Volume 19 - Issue 6 - June 2006

Technology In Practice »

Can Topical Cryotherapy Provide A Viable Alternative For Pain Relief?

By Anthony Leone, Special Projects Editor | 5035 reads | 0 comments

People who cannot take traditional pain medication for heel pain, sore arches or other podiatric problems may find comfort with Biofreeze (Performance Health, Inc.). The topical modality is designed to help relieve pain from sprains and sore muscles, among other aliments, according to the company.
Biofreeze is a topical cryotherapy analgesic that generates a cooling remedy that numbs painful areas and helps reduce inflammation, according to the manufacturer. The modality incorporates Ilex, a natural extract of holly, which is formulated in a base for topical application, according to Debra A



New Products »

Healing Wounds From The Onset

4541 reads | 0 comments

The latest in the universe of wound care products aims to treat a variety of ulcers and wounds.

Optase is indicated for healing dehiscent wounds as well as pressure, venous and arterial ulcers, according to the product’s manufacturer Onset Therapeutics. The company says the gel product is a capillary bed stimulant that both promotes healing and protects the wound bed area by acting as an occlusive barrier.
Optase is composed of balsam of Peru, castor oil and trypsin–BCT. The company says Optase decreases wound bed disruption during application and patients do not need a



Forum »

Did You Hear The One About The Bigoted Patient?

By John H. McCord, DPM | 2402 reads | 0 comments

The current paranoid hysteria of our country toward protecting our borders from illegal aliens, mainly those of color, has caused the revisit of an abscess on our national soul. Racial and ethnic slurs and jokes are back.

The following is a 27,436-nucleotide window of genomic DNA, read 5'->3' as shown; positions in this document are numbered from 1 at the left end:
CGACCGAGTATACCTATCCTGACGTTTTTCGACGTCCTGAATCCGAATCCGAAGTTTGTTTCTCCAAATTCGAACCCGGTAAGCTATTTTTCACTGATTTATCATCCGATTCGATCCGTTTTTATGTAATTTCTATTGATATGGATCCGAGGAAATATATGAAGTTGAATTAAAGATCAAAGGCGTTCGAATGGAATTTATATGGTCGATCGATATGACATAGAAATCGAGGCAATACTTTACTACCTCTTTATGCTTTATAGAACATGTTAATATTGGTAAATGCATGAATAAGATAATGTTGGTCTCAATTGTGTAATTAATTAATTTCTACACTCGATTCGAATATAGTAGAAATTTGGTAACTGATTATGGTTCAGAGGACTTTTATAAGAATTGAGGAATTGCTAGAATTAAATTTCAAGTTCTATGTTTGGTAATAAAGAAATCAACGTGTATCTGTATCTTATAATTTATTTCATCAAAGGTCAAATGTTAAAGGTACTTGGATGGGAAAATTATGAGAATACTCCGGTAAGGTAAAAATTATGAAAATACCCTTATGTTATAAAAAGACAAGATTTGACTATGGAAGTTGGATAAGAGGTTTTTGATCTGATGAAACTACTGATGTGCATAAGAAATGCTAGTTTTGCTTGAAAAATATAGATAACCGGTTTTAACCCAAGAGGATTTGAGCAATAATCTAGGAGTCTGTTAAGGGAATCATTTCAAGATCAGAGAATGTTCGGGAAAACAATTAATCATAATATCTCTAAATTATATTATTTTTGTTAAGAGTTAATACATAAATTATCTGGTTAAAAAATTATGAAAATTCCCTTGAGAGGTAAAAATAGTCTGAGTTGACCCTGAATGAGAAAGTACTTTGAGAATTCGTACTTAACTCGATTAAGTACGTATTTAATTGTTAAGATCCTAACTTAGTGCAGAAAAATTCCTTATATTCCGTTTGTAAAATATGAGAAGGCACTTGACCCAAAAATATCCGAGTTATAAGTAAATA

Following the civil rights battles of the 1960s, it became unacceptable to offend racial minorities. We did not have strict laws against racial jokes like other more developed countries such as the Netherlands but insulting jokes or comments seemed to cease.
I have a strict rule in my office that racial jokes and ethnic slurs are forbidden. Employees who forget this rule ge



Editor's Perspective »

Wound Classification Systems: Are They Significantly Utilized In Practice?

By Jeff Hall, Executive Editor | 4659 reads | 0 comments

The variety of classification systems for lower extremity wounds is stunning. There is the popular Wagner Ulcer Classification System, the University of Texas (UT) Diabetic Wound Classification System, the National Pressure Ulcer System, the PEDIS classification from the International Working Group for the Diabetic Foot and diabetic foot infection guidelines from the Infectious Diseases Society of America (IDSA) among other classification schemes.
In a guest column for our “Diabetes Watch” column (see page 20), Kathleen Satterfield, DPM, discusses some of these classification systems an



Feature »

Seven Secrets To Successful Hiring

By Robert J. Smith, Contributing Editor | 5860 reads | 0 comments

What is more nerve wracking than hiring people to staff your practice? Tightrope walking might qualify but more often than not, there is a net below to catch you if you take a wrong step. Jumping out of an airplane also comes to mind but you would usually have a parachute that should keep you from really hurting yourself.

Indeed, hiring can be more intimidating or worrisome than either of those things partly because there are no safety measures that keep you from danger after you have brought a person on board. A new employee is live, in person, on your phones, in front of your patients,



Continuing Education »

How To Diagnose And Treat Insect Bites And Stings

By Gary Dockery, DPM, and Stephen Schroeder, DPM | 148138 reads | 0 comments

There are abundant crawling and flying insects that infest, bite and sting humans, particularly on the foot and ankle regions. At this time of the year, people may be particularly susceptible to bites from ants, fleas, ticks and spiders. Other possible problems may include infestations with scabies and stinging insects.
There are various types of ants that can inflict different levels of bites and stings. The three main stinging and biting ants are fire, harvester and pharaoh ants.
The fire ant is common in the southeastern United States and Caribbean islands. Its sting causes immediat



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